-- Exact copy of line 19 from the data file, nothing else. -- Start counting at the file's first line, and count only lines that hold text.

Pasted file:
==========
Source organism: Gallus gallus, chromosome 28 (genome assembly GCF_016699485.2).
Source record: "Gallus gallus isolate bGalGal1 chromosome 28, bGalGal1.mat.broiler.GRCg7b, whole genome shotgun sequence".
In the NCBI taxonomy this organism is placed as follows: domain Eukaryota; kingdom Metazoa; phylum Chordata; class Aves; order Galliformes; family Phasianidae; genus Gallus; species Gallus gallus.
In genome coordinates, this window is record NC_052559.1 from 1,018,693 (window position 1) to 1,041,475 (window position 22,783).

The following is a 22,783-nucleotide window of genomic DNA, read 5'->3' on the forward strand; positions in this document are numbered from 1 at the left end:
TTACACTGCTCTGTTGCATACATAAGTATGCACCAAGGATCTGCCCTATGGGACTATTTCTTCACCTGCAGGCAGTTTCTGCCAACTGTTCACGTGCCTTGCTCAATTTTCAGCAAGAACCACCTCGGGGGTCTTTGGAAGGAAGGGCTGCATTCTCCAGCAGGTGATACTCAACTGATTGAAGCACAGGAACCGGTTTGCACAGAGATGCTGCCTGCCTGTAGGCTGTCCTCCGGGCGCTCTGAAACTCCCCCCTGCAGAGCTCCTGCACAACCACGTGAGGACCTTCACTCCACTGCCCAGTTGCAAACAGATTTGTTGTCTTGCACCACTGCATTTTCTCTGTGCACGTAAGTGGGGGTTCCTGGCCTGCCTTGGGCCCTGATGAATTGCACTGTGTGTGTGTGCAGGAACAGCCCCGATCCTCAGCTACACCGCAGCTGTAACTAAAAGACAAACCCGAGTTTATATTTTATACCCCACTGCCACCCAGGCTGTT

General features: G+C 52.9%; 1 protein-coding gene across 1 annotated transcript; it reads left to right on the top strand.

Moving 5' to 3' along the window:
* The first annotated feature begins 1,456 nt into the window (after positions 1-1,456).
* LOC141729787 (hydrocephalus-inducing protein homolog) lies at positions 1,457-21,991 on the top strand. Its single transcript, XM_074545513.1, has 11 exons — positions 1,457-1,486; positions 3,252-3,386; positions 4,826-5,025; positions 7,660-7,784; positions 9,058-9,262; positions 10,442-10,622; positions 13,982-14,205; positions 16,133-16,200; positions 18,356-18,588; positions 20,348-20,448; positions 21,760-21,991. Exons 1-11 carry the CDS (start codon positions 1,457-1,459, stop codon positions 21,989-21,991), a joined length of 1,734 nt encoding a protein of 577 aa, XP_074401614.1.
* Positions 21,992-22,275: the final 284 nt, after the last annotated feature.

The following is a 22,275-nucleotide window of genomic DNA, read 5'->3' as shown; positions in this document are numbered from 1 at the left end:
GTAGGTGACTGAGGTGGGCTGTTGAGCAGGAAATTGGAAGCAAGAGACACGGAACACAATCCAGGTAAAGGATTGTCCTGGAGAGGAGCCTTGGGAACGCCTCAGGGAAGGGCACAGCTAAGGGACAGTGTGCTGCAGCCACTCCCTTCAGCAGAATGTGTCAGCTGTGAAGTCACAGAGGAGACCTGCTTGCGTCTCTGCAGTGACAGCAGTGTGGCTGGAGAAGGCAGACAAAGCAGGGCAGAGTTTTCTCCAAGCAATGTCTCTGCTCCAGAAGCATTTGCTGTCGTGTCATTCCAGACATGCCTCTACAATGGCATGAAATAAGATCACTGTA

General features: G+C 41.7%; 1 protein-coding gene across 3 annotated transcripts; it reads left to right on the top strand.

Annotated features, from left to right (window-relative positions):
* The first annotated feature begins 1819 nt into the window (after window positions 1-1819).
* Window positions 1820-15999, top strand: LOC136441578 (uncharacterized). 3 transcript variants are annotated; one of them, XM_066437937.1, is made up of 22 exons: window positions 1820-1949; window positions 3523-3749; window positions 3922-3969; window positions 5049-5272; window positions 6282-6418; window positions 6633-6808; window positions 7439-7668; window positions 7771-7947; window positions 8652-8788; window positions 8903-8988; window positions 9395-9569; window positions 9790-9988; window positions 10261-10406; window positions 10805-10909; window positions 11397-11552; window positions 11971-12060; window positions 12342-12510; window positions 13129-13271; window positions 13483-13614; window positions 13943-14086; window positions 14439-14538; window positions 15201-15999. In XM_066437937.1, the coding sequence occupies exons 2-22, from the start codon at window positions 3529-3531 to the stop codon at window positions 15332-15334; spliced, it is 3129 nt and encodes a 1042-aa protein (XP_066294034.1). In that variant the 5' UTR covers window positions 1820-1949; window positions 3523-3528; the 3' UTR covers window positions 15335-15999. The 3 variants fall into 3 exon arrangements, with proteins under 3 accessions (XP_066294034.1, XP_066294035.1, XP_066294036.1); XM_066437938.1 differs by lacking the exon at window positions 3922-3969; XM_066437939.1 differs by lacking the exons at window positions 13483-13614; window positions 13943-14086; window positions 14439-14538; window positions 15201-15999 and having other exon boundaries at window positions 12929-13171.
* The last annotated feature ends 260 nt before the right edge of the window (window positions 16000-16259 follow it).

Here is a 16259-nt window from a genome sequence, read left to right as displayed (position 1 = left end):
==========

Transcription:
Here is a 16259-nt window from a genome sequence, read left to right as displayed (position 1 = left end):